Objective Current imaging techniques for velopharyngeal closure (VPC) evaluation are two-dimensional, static, or distressing, thus necessitating multiple procedures to understand this three-dimensional and dynamic area. We validated the use of a novel four-dimensional (4D) computed tomography (CT) technique for the morphological and kinematic evaluation of VPC in cleft palate patients based on dynamic volume scanning with 320-detector-row CT. Methods Five patients aged 4-10 years (40% males) with persistent velopharyngeal insufficiency post palatoplasty underwent conventional tests (cephalometry and video-nasal endoscopy) and 4D-CT. For each patient, complete multiplanar reconstruction, 4D airway CT, and 4D-CT endoscopy data for all scanning phases were compared with cephalometric and video-nasal endoscopy data. The movements of the velum and posterior pharyngeal walls were graded by each modality. Results 4D airway CT revealed higher anatomical detail than cephalometry, additionally providing dynamic images. 4D-CT endoscopy and video-nasal endoscopy were in agreement for all patients regarding the patterns of VPC, with complete visualization of VPC in five versus one patient, respectively. 4D airway CT and cephalometry showed a discrepancy in one case, wherein grading by cephalometry was overestimated. 4D-CT was also useful in determining the width and length of a proposed pharyngeal flap. The examination time (mean ± standard deviation (SD), seconds), including patient preparation time, was 224 ± 73, 492 ± 145, and 718 ± 123 for cephalometric radiographs, CT, and video-nasal endoscopy, respectively. The mean estimated radiation dose during 4D-CT was 4.44 ± 1.64 mSv. Conclusions 4D-CT provides detailed morphological and kinematic analysis of VPC and may offer advantages over conventional procedures.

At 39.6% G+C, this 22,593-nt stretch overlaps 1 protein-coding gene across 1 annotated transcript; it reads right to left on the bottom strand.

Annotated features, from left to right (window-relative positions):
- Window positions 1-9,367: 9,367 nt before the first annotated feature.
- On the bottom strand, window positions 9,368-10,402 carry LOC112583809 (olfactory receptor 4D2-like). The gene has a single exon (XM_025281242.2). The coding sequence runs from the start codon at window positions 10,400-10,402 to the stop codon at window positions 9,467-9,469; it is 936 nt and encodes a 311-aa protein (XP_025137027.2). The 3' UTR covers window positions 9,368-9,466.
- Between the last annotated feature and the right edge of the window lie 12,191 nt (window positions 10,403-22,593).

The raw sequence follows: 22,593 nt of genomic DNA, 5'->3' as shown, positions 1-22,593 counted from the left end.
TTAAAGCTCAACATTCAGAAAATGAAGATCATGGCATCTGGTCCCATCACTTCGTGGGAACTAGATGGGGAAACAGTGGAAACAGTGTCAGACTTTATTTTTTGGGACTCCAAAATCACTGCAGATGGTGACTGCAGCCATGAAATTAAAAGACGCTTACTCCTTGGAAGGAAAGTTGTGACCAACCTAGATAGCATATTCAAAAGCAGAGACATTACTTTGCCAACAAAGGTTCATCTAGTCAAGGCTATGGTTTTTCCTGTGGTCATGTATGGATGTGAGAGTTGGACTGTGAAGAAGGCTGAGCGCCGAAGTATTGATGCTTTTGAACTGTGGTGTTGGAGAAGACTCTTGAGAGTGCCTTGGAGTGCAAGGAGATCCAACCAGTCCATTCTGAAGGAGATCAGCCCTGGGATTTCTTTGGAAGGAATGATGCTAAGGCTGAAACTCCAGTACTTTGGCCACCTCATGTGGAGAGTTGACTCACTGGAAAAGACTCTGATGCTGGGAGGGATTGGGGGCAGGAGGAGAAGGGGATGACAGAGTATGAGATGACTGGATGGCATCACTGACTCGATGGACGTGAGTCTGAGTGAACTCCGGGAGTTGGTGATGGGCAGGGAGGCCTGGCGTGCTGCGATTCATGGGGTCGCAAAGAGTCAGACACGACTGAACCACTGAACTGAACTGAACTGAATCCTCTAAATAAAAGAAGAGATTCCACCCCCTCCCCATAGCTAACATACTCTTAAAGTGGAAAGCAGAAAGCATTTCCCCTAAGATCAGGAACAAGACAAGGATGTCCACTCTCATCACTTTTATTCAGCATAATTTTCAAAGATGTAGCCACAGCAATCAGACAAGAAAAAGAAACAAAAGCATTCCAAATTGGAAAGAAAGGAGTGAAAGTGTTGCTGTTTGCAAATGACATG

|Number of pages||6|
|Journal||Journal of Plastic, Reconstructive and Aesthetic Surgery|
|Publication status||Published - 2015 Apr 1|
- Cleft palate
- Velopharyngeal closure
- Virtual endoscopy
ASJC Scopus subject areas